McConnell: House government funding package a 'total non-starter'

Senate Majority Leader Mitch McConnellAddison (Mitch) Mitchell McConnellOn The Money: Trump asks court to block release of tax returns to Congress | Private sector adds 330K jobs in July, well short of expectations Senate panel advances first three spending bills McConnell lays out GOP demands for government-funding deal MORE (R-Ky.) warned that a House plan to fully reopen the federal government is a "total non-starter," comparing it to "political performance art" that will not be taken up in the Senate.

McConnell, speaking from the Senate floor, said Democrats will need to get "serious" about border security if a government funding agreement is to be reached because their package "will not be a serious contribution" to negotiations.


"It's exactly the kind of proposal you'd expect if the incoming House Democrats are choosing to stage a political side show rather than doing the hard work of helping govern the country. In other words, a total non-starter," McConnell said.

White House press secretary Sarah Huckabee Sanders late Tuesday said House Democrats' plan to reopen the government was a "non-starter," dubbing the proposal "the Pelosi plan" and saying that it "fails to secure the border and puts the needs of other countries above the needs of our own."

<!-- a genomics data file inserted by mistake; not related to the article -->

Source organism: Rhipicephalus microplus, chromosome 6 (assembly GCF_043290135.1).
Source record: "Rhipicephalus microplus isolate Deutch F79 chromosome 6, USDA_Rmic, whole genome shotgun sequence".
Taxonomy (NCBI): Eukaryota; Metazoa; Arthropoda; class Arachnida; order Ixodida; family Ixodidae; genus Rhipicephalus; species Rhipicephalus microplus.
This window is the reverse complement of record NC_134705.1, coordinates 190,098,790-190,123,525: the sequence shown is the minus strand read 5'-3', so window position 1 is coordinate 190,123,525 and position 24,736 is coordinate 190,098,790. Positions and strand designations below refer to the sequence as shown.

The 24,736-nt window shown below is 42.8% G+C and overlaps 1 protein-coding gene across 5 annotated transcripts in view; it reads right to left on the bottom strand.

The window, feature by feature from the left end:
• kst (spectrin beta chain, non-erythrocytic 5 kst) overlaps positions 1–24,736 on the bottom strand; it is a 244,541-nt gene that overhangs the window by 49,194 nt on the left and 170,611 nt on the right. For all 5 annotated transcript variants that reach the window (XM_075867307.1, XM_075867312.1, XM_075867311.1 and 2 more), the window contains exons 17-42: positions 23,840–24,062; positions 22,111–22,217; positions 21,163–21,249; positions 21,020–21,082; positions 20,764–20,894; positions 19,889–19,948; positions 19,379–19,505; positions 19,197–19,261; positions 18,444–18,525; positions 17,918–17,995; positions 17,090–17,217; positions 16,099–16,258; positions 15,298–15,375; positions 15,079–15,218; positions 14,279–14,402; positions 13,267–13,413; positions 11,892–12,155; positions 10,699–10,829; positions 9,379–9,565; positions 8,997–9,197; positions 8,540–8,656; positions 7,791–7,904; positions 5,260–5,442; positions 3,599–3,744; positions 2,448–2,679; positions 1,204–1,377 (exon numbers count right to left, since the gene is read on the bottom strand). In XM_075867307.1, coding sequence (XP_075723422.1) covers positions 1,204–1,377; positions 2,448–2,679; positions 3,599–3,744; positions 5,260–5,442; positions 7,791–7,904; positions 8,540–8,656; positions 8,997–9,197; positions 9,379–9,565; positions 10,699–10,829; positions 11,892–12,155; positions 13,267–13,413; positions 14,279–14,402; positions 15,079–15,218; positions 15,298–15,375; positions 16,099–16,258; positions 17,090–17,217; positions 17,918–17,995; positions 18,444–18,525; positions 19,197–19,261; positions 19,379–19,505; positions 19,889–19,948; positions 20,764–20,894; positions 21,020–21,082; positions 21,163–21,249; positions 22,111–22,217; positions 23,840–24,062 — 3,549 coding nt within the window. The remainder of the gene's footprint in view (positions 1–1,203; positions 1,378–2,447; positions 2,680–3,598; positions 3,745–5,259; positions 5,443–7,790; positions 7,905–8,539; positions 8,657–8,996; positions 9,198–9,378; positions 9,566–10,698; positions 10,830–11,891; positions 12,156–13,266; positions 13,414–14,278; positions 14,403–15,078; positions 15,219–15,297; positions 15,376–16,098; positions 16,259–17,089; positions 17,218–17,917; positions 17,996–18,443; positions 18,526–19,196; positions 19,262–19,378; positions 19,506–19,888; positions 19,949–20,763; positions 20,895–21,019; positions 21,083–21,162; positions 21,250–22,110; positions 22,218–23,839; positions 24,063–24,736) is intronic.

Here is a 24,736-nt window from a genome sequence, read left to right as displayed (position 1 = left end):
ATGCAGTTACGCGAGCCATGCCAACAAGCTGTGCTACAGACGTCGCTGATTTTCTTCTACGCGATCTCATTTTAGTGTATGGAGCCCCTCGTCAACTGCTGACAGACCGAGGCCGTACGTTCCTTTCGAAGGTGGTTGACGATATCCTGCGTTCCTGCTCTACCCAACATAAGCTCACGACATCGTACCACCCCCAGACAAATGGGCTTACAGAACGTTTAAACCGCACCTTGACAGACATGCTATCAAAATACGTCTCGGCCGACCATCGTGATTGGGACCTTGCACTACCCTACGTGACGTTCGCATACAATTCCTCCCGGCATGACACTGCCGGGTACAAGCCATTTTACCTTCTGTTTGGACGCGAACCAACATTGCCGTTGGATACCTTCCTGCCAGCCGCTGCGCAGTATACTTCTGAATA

Members of congressional leadership, including McConnell, met with Trump and Department of Homeland Security (DHS) Secretary Kirstjen NielsenKirstjen Michele NielsenEx-Trump official: 'No. 1 national security threat I've ever seen' is GOP Left-leaning group to track which companies hire former top Trump aides Rosenstein: Zero tolerance immigration policy 'never should have been proposed or implemented' MORE for a "briefing" on border security earlier Wednesday. But they appeared to make no progress toward a deal and are expected to meet again Friday.

House Democrats are expected to vote Thursday on a package to reopen the government. One bill would fund DHS through Feb. 8. The second would fund the remaining six bills through Sept. 30, the end of the 2019 fiscal year.

The shutdown began Dec. 22 amid a stalemate on the U.S.-Mexico border wall. The Senate had passed a seven-week stopgap bill and expected Trump would sign it. But the president, under fire from conservative lawmakers and allies, refused to support the bill and doubled down on his demand for $5 billion.

The House bill is considered dead on arrival in the Senate, where McConnell has pledged he will not bring it up.

McConnell on Wednesday night said he is not interested in "having show votes" in the Senate.

“The Senate will not waste its time considering a Democratic bill which cannot pass this chamber and which the president will not sign,” he said.